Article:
In 2014, GM named Mary Barra as the first female CEO of a major automaker — and immediately had to deal with a massive ignition-switch recall that involved multiple deaths. The recall cost the automaker more than $US5 billion.
Ford reinvented the mighty F-150 pickup truck. The Blue Oval took the plunge with America’s bestselling vehicle and the company’s cash cow, re-engineering the truck to use more lightweight aluminium.
In 2014, Alan Mulally stepped down as CEO of Ford after saving the company during the financial crisis. The former Boeing exec had mortgaged the company to avoid a bailout, but he made the right, foresighted call.
Fiat CEO Sergio Marchionne forces out Ferrari’s longtime chairman, Luca di Montezemelo, and in 2014 sets the Italian automaker on a course to sell more vehicles and to attack new markets, such as China. By the end of 2010s, Ferrari would announce the unthinkable: an SUV.
FCA and Ferrari IPOs. The carmakers listed on the NYSE in 2014 and 2015, and Ferrari went on to mint a market cap of $US32 billion by the end of the decade.
Volkswagen is hit by the Dieselgate scandal. The German giant was found to have installed “defeat” software on its small diesel engines, to cheat on emissions tests. VW Group CEO Martin Winterkorn would step down and other VW Group leaders would be investigated as the 2015 crisis wore on.
Tesla unveiled its Model X SUV in 2015, and CEO Elon Musk later said the vehicle so complicated that Tesla shouldn’t have built it.
Ford wins Le Mans — 50 years after beating Ferrari in 1966. After debuting its Ford GT supercar, Ford staged a triumphant return to sports-car racing in 2016. I wrote a book about it.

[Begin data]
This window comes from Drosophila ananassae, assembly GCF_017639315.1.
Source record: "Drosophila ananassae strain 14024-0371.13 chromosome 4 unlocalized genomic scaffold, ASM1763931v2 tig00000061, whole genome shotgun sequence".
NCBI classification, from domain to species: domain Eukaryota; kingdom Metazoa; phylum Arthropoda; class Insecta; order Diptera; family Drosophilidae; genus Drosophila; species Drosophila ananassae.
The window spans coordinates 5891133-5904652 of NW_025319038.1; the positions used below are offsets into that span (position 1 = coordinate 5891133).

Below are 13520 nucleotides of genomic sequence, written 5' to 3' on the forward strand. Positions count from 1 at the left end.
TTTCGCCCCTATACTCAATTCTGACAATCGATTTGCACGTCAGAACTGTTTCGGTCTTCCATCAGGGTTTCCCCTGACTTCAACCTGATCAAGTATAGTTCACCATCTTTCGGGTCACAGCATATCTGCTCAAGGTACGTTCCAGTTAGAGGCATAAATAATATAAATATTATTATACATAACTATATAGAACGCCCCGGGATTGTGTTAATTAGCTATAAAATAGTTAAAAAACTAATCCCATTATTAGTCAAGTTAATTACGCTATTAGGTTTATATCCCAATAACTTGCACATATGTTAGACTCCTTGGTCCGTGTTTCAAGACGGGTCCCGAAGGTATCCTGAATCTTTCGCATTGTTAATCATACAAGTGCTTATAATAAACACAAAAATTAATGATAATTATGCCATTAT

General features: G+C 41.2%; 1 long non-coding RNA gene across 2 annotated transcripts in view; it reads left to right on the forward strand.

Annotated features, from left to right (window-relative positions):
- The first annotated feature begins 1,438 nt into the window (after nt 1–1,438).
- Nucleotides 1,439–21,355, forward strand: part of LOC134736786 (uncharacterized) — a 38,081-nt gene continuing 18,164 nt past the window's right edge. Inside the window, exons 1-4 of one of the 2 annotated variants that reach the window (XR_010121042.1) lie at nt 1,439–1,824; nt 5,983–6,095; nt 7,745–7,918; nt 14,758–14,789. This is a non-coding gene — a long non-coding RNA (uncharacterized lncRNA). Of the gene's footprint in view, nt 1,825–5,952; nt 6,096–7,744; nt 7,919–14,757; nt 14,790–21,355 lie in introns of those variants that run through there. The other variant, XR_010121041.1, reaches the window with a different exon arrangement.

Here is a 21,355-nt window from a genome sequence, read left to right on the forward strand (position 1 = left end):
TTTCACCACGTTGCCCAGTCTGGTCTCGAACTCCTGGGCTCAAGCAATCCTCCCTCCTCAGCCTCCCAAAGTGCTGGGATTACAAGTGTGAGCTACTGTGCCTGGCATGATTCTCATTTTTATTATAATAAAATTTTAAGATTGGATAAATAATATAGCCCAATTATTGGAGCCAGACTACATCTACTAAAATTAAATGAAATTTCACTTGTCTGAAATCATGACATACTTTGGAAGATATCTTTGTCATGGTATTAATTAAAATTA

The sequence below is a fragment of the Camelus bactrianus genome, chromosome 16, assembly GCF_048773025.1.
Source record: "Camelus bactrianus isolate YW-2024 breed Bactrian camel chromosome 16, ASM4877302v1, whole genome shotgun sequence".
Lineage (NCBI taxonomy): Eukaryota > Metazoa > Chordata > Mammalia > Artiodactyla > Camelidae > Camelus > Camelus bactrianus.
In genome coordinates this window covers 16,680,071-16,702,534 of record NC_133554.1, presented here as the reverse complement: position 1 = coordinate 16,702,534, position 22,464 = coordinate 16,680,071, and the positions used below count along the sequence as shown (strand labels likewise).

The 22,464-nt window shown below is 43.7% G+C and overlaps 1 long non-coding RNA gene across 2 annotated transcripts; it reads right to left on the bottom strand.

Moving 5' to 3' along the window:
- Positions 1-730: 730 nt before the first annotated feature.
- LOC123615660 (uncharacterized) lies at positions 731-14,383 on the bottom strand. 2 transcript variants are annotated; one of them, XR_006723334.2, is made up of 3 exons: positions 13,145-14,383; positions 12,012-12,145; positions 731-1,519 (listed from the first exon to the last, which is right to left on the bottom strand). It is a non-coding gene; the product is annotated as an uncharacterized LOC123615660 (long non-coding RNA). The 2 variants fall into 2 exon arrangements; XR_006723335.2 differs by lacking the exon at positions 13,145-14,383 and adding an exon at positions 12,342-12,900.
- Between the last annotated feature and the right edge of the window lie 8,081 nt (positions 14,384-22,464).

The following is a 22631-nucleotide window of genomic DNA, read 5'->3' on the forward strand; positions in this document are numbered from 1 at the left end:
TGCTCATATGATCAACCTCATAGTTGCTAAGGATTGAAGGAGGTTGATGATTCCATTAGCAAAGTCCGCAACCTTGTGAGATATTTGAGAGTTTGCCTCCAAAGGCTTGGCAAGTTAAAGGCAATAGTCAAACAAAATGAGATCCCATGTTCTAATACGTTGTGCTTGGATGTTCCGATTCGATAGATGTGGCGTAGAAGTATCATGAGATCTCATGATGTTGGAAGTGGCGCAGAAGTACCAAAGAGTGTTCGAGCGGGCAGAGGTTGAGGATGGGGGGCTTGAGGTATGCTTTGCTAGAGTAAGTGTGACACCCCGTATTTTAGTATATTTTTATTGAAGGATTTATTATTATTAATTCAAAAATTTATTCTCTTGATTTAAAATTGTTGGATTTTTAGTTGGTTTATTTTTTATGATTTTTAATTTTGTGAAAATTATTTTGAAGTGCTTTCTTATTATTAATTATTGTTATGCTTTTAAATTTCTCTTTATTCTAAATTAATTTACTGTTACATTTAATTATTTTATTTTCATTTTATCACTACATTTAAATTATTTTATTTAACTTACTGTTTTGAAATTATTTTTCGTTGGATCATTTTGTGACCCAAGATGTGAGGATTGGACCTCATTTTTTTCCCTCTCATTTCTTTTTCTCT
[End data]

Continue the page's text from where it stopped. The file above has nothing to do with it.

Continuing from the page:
Check our Return to Glory: The Story of Ford’s Revival and Victory at the Toughest Race in the World.
GM bought Cruise Automation, a San Francisco self-driving startup, in 2016 for an all-in price of $US1 billion. By the end of the decade, Cruise was worth almost $US20 billion.
Trump! The unexpected election of the real-estate magnate and reality TV star as the 45th President of the United States meant that the auto industry would have political challenges from 2016 on. Trump jawboned Ford, GM, Toyota, and his administration sought to undo Obama-era emissions and fuel-economy standards.
Tesla endured production hell with its Model 3. Tesla effort at creating a mass-market sedan was troubled from the start; much of 2017 was spent figuring out how to build the thing.
Jim Hackett became CEO of Ford in 2017, after Mark Fields stepped down. The former Steelcase CEO brought a futuristic vision to the 100-plus-year-old automaker.
Travis Kalanick, Uber’s founder and CEO, was deposed amid scandal. In 2017, Kalanick’s gruff, take-no-prisoners management style finally wore out Uber’s board and investors.
The sedan was declared all-but-dead. In 2017, the Detroit Big Three began to embrace a market shift to SUVs and pickups. FCA led the charge, Ford followed, and GM reluctantly began to curtail sedan production.